MEDICATIONS – If you take a prescription medication, please ensure that you have enough to complete the entire course, and bring a back-up set if possible. If you use an inhaler or carry an Epi-pen, please bring 2 sets.
Remember to pack your medications and other important items (contacts, glasses, travel documents, money) in your carry-on luggage in case your checked bag is delayed or lost.
CLOTHING/DRESS ON ARRIVAL DAY – Please arrive at the meeting place dressed in warm layers suitable to below zero temperatures. Boots or tennis shoes, wool socks, long-underwear, and comfortable/warm outer layers work best on the first day. Please see the provided packing list for further information about appropriate luggage, clothing and layering principles.
Please familiarize yourself with the policies outlined in the Policies Page. By enrolling in Outward Bound you are accountable for and subject to the information contained on these pages.
While you do not have to be a gifted athlete or in peak physical condition to attend an Outward Bound course, you do have to prepare for the challenges of Outward Bound.
There are two kinds of strength necessary to complete your course; physical and mental. Your body needs to be strong, but you must also come with an open mind, willing spirit and a cooperative attitude. Whether you paddle a canoe or kayak for six or eight hours, expedition with a 50+ pound pack for 10 miles or mush a dogsled, you will be pushed and rewarded on many levels.
If a student’s family experiences an emergency and needs to contact them while he/she is in the wilderness, the family should contact their designated course director or the emergency response number at 218-491-6799 and listen to the voicemail message for instructions. Each student has a designated course director and their contact information is emailed to the student shortly before the course begins. Students should share these important phone numbers with their family before their course begins.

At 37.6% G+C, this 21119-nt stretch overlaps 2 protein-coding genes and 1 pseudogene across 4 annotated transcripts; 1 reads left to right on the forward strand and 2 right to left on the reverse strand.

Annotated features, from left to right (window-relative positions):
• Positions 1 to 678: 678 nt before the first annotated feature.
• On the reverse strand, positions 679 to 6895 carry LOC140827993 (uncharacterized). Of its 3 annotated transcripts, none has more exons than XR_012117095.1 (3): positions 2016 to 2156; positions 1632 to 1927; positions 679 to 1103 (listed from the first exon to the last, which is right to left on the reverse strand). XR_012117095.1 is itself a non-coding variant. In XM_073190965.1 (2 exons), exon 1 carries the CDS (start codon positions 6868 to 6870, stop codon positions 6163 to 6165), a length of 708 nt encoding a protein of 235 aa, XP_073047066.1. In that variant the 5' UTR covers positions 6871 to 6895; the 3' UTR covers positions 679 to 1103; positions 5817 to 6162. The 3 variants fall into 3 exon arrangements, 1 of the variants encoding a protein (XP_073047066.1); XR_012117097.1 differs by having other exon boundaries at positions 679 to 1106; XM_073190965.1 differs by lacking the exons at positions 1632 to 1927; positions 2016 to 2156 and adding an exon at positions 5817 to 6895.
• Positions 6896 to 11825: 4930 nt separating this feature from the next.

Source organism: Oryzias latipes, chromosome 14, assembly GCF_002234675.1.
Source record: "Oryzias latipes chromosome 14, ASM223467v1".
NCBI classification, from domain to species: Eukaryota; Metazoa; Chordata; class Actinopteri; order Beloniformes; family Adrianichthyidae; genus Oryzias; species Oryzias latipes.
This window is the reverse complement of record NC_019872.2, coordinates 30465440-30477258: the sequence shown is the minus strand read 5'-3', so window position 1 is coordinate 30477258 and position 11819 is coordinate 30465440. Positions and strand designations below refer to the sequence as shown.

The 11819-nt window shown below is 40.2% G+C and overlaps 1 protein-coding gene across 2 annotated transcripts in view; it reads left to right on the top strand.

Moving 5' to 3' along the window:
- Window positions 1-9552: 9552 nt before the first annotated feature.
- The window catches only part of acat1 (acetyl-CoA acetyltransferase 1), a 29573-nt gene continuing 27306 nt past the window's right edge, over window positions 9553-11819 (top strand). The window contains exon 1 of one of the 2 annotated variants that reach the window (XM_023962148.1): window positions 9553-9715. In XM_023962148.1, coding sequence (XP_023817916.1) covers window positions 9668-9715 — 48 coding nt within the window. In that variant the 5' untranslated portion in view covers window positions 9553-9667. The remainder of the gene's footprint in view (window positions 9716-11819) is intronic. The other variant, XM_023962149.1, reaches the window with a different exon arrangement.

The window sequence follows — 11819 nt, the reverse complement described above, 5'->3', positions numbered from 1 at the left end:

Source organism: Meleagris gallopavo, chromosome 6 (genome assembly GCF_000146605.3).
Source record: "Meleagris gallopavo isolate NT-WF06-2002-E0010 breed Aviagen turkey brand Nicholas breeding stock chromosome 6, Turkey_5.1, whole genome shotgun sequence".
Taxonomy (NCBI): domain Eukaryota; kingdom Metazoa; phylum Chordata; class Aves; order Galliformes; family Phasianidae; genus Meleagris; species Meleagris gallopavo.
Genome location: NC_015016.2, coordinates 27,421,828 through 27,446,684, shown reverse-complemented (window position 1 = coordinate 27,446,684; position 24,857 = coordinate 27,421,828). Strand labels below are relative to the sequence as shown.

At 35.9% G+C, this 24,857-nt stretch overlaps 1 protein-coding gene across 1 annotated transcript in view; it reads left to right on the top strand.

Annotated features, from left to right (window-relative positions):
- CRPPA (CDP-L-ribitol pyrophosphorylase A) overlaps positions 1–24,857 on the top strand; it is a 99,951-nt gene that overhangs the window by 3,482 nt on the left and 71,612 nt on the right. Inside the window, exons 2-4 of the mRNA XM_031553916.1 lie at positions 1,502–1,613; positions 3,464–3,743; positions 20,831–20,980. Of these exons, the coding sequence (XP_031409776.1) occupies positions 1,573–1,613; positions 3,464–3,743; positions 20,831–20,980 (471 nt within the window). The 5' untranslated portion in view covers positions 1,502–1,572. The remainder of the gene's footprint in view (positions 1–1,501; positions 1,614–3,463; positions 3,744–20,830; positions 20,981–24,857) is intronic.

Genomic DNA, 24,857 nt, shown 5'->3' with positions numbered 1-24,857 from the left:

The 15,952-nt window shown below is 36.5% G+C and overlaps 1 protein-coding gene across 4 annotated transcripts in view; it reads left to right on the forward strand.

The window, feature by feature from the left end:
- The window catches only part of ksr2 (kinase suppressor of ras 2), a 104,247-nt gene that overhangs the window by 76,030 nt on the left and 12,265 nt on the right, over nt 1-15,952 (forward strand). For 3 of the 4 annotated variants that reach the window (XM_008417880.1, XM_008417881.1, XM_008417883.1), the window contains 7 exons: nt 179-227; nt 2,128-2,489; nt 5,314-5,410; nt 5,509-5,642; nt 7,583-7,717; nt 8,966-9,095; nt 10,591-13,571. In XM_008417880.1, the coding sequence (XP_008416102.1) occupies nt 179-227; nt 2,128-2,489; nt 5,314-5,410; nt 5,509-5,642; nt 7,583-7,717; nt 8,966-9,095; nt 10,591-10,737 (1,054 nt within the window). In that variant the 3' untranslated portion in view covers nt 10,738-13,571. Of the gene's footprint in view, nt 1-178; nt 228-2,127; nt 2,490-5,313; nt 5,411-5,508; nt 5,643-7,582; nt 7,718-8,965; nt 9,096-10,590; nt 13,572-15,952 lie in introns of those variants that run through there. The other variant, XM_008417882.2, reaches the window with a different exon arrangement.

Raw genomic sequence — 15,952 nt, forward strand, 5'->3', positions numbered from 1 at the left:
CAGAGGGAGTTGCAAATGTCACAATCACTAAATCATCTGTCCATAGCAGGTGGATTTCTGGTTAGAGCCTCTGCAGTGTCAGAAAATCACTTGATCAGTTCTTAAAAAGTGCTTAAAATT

VOBS Essential Eligibility Criteria
Voyageur Outward Bound School (VOBS) backcountry wilderness expeditions range from six days in length to two-month semester programs with the goal of changing lives through challenge and discovery. The wilderness environments in which our expedition based programs take place are challenging, remote and exposed.
The health and safety of our students and staff are a top priority, along with the educative quality of the course experience for all participants. To achieve essential group goals, the individuals on each course must be fully capable of and committed to learning and using wilderness skills, meeting physical and social challenges, and taking care of themselves and each other.
VOBS values diversity and a positive learning environment but does not specialize in experiences for people with disabilities or with significant mental, emotional or behavioral challenges. VOBS instructors are not therapists and are not trained in adaptive wilderness or integrative teaching skills.
The Essential Eligibility Criteria (EEC) is applied to all students on VOBS wilderness expeditions that take place in a backcountry environment. A qualified person meets the general EEC for VOBS and the EEC for the specific program activities and program areas. If an applicant does not meet specific criteria, VOBS might be able to accommodate an applicant, but will not do so if it significantly alters the fundamental nature of the course activity, jeopardizes the health and safety of VOBS students or staff, or places an undue administrative or financial burden on VOBS.
General Eligibility Criteria
Rock Climbing/High Ropes Elements in Courses
VOBS regularly evaluates its programming. Students may be asked to complete 1-2 surveys at the end of their course to assist us in this evaluation. These surveys may include:
1. We ask all participants to complete an anonymous survey at the end of programming. Participants are asked to answer the survey items and to indicate their race/ethnicity, gender, and birth year. Completing the survey is optional. No identifying information is included as part of the survey or in any reporting. We also ask participants to provide a reflection of their course and other feedback. This information is used by the organization for reporting on program outcomes and for program improvement purposes.